Parmenides and Heraclitus

5510 Words23 Pages
This paper looks at two Greek philosophers, Heraclitus, and Parmenides. It examines their different theories as to how the universe was created, understanding of the universe, 'way of truth, ' 'way of opinion ' and the third way. The author explains that Parmenides, who came after Heraclitus, addressed part of his writings as a refutation of Heraclitus? views. He objected both to Heraclitus? view of the universe and how Heraclitus felt people could gain knowledge of it. From the Paper: "While we have discussed what both men see as the make up of the material world, it is equally important to take up how each man felt he could know what he knows about the universe. Mimicking a bit the structure of Parmenides? own writings, this section…show more content…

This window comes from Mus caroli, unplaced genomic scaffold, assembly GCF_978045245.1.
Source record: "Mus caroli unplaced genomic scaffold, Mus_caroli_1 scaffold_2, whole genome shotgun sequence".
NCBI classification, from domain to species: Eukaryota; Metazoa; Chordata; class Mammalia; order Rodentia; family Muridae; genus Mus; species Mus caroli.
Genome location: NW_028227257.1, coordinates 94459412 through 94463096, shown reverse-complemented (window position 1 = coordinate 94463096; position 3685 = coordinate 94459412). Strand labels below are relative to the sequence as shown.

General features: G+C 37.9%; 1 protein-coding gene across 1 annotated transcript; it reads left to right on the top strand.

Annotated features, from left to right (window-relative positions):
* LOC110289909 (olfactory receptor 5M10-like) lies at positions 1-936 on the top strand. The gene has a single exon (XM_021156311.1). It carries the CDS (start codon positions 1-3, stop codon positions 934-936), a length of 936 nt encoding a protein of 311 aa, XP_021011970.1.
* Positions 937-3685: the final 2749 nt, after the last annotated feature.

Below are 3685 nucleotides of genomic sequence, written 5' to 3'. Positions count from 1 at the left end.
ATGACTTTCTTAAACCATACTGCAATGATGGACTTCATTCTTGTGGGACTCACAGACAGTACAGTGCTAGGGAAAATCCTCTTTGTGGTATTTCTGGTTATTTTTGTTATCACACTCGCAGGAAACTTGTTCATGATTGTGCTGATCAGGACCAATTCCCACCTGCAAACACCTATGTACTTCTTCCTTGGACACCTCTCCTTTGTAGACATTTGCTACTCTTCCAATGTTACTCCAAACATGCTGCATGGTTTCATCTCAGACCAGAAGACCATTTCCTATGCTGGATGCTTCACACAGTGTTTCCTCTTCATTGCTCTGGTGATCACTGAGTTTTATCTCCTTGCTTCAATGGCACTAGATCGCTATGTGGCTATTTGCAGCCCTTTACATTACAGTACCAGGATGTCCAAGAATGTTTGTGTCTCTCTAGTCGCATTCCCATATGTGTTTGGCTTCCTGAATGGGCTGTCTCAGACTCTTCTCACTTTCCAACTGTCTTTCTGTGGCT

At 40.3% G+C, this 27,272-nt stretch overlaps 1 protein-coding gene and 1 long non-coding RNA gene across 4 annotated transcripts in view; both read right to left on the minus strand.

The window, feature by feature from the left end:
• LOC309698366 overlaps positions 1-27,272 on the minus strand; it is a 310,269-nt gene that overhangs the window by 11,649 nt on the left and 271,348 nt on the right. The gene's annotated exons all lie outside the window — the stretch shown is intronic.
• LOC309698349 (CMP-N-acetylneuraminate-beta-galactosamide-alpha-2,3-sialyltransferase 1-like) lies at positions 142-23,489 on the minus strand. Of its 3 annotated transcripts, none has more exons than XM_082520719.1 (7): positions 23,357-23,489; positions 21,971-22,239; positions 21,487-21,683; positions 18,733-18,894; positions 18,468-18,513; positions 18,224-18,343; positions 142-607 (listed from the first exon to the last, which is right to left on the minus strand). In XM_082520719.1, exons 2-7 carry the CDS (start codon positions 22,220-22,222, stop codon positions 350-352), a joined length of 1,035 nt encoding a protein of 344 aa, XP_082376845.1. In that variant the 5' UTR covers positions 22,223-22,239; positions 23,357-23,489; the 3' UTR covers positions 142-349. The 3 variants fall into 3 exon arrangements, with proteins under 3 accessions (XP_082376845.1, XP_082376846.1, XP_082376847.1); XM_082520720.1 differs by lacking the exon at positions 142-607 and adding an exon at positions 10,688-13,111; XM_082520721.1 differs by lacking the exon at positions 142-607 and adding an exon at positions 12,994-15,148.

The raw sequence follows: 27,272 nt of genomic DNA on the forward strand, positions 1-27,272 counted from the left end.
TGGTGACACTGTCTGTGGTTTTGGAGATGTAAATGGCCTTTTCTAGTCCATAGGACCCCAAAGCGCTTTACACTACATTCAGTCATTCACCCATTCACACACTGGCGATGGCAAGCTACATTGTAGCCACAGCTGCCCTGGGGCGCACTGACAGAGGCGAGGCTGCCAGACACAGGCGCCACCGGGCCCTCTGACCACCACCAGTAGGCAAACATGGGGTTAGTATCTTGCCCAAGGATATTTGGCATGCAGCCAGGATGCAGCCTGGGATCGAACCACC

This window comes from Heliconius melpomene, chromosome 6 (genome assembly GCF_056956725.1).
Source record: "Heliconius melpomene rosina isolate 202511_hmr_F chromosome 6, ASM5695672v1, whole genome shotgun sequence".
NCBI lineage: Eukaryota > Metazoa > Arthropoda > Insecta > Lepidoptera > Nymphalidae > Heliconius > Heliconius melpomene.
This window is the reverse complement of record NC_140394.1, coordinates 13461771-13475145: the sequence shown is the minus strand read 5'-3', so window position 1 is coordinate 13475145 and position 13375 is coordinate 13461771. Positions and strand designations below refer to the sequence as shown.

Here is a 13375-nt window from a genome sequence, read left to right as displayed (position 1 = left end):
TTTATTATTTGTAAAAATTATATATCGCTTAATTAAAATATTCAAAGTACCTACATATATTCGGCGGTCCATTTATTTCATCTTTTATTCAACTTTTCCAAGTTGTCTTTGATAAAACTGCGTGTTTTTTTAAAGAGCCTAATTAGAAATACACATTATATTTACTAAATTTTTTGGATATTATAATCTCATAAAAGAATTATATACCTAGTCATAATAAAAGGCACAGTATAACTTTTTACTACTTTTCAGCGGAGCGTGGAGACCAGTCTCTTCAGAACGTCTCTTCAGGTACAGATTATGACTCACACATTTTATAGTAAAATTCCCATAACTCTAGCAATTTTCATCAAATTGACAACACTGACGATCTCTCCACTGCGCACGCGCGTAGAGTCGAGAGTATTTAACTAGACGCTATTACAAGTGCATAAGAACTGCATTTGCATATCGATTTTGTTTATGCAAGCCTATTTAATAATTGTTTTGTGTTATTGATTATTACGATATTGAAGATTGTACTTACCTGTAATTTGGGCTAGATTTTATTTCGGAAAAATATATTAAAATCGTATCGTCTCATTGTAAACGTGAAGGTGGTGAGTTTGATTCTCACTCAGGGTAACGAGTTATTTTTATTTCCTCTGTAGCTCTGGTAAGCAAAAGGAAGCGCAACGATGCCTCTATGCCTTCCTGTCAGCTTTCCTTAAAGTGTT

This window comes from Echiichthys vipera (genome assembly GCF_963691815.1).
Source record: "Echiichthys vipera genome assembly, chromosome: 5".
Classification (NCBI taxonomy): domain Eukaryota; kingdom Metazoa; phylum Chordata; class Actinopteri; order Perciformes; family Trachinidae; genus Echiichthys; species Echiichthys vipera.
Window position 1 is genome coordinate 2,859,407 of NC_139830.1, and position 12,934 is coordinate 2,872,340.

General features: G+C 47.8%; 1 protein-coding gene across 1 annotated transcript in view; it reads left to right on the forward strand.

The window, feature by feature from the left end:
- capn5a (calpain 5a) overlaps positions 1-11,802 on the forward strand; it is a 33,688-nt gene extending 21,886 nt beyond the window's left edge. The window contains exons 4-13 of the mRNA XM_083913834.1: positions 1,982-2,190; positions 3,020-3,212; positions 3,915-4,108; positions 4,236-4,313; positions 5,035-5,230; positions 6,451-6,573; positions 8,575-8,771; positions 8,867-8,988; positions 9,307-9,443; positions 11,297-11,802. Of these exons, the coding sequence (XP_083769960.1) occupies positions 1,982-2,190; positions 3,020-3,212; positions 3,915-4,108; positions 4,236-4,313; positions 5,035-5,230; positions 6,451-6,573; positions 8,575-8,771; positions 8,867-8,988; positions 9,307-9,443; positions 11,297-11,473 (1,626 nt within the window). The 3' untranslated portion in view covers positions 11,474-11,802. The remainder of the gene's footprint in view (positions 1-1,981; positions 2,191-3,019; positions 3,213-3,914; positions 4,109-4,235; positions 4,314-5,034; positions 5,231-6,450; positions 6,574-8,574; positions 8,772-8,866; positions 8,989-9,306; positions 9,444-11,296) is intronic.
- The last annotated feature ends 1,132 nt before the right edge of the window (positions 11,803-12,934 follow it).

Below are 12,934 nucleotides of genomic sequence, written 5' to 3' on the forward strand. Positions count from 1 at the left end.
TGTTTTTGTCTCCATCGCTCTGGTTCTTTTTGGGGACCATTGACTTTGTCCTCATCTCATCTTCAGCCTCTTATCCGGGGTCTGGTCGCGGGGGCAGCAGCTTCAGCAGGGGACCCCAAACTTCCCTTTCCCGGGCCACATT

But between the Sophists and Socrates there was a fundamental difference. The Sophists showed that equally good arguments could be advanced on either side of any issue; they were skeptics who doubted that there could be any certain or reliable knowledge. On the other hand, Socrates was committed to the pursuit of truth and considered it his mission to seek out certain knowledge. Unlike philosophers before them, Sophists claimed to be wise enough to teach whatever you might want to know as long as you were willing to pay them the required fees. Sophists traveled more than ordinary Greeks and they learned that there is a real variety of correct ways to do things depending upon ones perspective. They believed there was no universally appropriate way of doing anything. Therefore there can be no absolutes of any kind. Appearances are reality, at least the only reality any of us can know. They were extremely doubtful about the possibility of discovering anything that was really true. Instead, they taught their followers how to get along in the world, without certain knowledge. They taught their followers how to win disputes, how to speak well and convincingly how to succeed. Their underlying theory developed from two remarks of two of the leading Sophists. Protagoras, perhaps the greatest of the Sophists, said Main is the measure of all things and Gorgias, another great sophist, proclaimed, Nothing exists, and if it did, no one could know it, and if they
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